Alternatively, if your development teams do need high-performance workstations that are tailored to their specific projects, self-deployed by developers, and ready-to-code on deployment, then Dev Box is the better solution.
Azure Virtual Desktop
Microsoft Dev Box is a developer-optimized solution that provides self-service, high-performance workstations that are preconfigured and ready-to-code when developers need them. While Azure Virtual Desktop can also be used by dev teams for a secure remote desktop and app experience, Azure Virtual Desktop only has some device-based and user configuration management capabilities, while Microsoft Dev Box provides comprehensive, centralized management capabilities in Microsoft Endpoint Manager and Intune.
Codespaces and Dev Boxes are complementary services that developers can choose between depending on their current use case.
GitHub Codespaces is a cloud developer environment that is great for building cloud-native applications. If you’re building web apps, APIs, and libraries built with Linux containers, and you’re using GitHub, Codespaces provide a tightly integrated experience accessible from GitHub and Visual Studio Code.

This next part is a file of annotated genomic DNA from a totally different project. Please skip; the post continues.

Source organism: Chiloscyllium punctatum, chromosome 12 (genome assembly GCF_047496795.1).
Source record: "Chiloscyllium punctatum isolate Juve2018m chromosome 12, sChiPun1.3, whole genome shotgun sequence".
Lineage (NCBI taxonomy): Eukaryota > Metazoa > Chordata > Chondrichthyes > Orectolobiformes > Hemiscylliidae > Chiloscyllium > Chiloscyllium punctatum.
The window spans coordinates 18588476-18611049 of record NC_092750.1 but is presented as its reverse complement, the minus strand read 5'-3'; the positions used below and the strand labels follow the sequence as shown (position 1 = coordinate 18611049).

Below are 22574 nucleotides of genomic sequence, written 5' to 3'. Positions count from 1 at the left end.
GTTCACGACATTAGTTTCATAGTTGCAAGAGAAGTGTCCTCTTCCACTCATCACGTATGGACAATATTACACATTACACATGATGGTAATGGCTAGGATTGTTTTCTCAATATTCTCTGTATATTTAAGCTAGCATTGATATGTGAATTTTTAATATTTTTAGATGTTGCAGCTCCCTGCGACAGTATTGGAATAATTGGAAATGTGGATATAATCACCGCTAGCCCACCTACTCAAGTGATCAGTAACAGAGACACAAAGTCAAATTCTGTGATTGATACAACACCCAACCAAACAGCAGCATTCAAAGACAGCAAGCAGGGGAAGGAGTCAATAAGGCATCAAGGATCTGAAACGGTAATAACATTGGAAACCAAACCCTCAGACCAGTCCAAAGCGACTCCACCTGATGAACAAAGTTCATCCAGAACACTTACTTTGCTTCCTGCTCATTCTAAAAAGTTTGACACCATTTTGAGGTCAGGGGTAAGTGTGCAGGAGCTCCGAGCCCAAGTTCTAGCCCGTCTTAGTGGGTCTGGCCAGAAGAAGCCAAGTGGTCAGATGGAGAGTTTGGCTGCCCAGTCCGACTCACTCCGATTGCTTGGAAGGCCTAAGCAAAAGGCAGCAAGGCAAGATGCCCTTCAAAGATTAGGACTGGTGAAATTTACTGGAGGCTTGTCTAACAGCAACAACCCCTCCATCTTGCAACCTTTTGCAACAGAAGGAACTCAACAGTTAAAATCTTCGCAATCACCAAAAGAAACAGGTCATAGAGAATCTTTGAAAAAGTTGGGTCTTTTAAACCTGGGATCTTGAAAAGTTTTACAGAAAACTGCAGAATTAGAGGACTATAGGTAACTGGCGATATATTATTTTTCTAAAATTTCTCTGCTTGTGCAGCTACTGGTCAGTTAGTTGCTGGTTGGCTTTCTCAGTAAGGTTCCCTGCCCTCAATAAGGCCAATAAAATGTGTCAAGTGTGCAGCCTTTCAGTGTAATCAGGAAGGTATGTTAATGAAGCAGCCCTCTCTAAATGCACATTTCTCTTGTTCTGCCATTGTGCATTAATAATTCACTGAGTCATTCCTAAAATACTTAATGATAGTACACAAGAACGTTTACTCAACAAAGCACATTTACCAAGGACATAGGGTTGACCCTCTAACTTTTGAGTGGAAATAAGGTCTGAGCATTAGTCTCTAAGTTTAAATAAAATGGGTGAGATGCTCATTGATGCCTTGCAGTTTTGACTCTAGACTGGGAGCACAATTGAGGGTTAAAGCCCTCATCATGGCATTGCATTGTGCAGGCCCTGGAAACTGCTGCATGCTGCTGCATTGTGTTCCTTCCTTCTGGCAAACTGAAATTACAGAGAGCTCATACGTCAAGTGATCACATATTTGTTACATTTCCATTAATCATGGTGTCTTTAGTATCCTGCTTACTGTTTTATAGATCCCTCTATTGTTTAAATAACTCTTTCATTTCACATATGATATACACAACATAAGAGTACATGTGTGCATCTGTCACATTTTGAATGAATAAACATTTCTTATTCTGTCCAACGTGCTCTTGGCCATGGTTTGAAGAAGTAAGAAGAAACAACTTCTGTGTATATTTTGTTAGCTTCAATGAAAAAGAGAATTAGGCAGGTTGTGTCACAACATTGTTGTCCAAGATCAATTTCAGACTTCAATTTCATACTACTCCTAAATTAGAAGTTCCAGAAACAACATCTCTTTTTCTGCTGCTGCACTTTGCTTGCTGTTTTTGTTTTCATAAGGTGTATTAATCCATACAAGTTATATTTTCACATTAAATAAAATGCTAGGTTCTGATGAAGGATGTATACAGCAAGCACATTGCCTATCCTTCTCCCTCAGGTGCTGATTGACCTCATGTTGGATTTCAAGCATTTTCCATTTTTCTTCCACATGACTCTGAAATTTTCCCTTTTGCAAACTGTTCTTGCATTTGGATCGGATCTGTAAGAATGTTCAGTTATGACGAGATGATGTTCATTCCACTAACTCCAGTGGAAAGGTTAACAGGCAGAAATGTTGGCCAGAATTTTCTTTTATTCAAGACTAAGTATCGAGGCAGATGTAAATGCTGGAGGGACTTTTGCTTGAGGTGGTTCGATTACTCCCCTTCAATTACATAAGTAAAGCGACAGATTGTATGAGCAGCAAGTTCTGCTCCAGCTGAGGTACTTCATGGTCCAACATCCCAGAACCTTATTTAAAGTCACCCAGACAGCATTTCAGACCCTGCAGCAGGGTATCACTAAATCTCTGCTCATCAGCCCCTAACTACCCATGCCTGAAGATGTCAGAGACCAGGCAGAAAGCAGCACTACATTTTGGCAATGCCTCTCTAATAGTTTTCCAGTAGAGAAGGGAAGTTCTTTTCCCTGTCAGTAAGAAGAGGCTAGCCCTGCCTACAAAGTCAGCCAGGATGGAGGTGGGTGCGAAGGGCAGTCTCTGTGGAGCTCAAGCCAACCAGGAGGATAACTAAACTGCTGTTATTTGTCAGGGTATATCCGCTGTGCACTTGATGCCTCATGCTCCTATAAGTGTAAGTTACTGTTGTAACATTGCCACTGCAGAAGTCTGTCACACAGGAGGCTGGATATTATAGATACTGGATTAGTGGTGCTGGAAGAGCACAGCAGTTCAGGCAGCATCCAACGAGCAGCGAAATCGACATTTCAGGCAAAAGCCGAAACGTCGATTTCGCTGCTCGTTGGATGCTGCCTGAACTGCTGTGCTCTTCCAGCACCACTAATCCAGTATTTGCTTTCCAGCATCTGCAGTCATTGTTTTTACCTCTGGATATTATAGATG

Microsoft Dev Box is a great choice for developers who need a Windows-based development environment. Dev Boxes can run UI-based tools like SQL management studio in the dev environment, and they can target any code host or version control systems. They support workloads ranging from mobile to desktop apps, IoT or games. Applications can be built to run natively on Windows or cross-platform using WSL.
If your IT organization uses Microsoft Endpoint Manager to monitor and control your dev infrastructure, then Dev Boxes are a great place to start.
Together, Codespaces and Dev Boxes provide developers with two powerful, ready-to-code dev environment solutions so you can choose the right solution to match your development scenario.
Your organization is likely already comfortable providing your developers with the on-prem resources you have. Staying on-prem means that you get to continue leveraging existing infrastructure and investments, and you can easily provide basic and vanilla machines to your developer teams located in the same office.
While Microsoft Dev Box represents a new investment, it provides many new benefits above what you can do with on-prem workstations. For one, dev boxes support flexible, hybrid work scenarios on any device—a feature that is becoming more important as remote and hybrid work becomes more common. Dev Box also empowers your developers with self-service access to workstations that are preconfigured for their different projects and tasks and ready-to-code on deployment, increasing their productivity. Additionally, Microsoft Dev Box comes with comprehensive, centralized device management and governance to maintain security and compliance even while supporting hybrid work scenarios across locations.